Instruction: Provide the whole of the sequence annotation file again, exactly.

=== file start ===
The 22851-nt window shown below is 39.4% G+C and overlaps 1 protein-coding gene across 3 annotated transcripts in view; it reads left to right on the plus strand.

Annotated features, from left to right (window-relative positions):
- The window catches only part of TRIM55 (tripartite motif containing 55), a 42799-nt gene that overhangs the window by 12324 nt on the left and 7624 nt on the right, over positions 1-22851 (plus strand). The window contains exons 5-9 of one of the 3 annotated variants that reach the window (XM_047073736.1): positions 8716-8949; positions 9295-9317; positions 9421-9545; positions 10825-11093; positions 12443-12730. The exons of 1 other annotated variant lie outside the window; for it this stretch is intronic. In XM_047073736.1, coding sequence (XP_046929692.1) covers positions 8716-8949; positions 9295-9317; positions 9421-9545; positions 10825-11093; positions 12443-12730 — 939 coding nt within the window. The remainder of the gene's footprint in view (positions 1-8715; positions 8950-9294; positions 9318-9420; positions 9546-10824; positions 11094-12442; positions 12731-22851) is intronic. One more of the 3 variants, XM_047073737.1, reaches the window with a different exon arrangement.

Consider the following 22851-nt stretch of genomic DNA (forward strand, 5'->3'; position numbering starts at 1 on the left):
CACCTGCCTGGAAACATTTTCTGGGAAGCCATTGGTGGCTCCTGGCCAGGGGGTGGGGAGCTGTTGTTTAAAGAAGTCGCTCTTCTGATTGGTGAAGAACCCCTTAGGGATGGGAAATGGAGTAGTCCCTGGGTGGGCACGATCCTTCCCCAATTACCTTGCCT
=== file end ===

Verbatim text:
The 22851-nt window shown below is 39.4% G+C and overlaps 1 protein-coding gene across 3 annotated transcripts in view; it reads left to right on the plus strand.

Annotated features, from left to right (window-relative positions):
- The window catches only part of TRIM55 (tripartite motif containing 55), a 42799-nt gene that overhangs the window by 12324 nt on the left and 7624 nt on the right, over positions 1-22851 (plus strand). The window contains exons 5-9 of one of the 3 annotated variants that reach the window (XM_047073736.1): positions 8716-8949; positions 9295-9317; positions 9421-9545; positions 10825-11093; positions 12443-12730. The exons of 1 other annotated variant lie outside the window; for it this stretch is intronic. In XM_047073736.1, coding sequence (XP_046929692.1) covers positions 8716-8949; positions 9295-9317; positions 9421-9545; positions 10825-11093; positions 12443-12730 — 939 coding nt within the window. The remainder of the gene's footprint in view (positions 1-8715; positions 8950-9294; positions 9318-9420; positions 9546-10824; positions 11094-12442; positions 12731-22851) is intronic. One more of the 3 variants, XM_047073737.1, reaches the window with a different exon arrangement.

Consider the following 22851-nt stretch of genomic DNA (forward strand, 5'->3'; position numbering starts at 1 on the left):
CACCTGCCTGGAAACATTTTCTGGGAAGCCATTGGTGGCTCCTGGCCAGGGGGTGGGGAGCTGTTGTTTAAAGAAGTCGCTCTTCTGATTGGTGAAGAACCCCTTAGGGATGGGAAATGGAGTAGTCCCTGGGTGGGCACGATCCTTCCCCAATTACCTTGCCT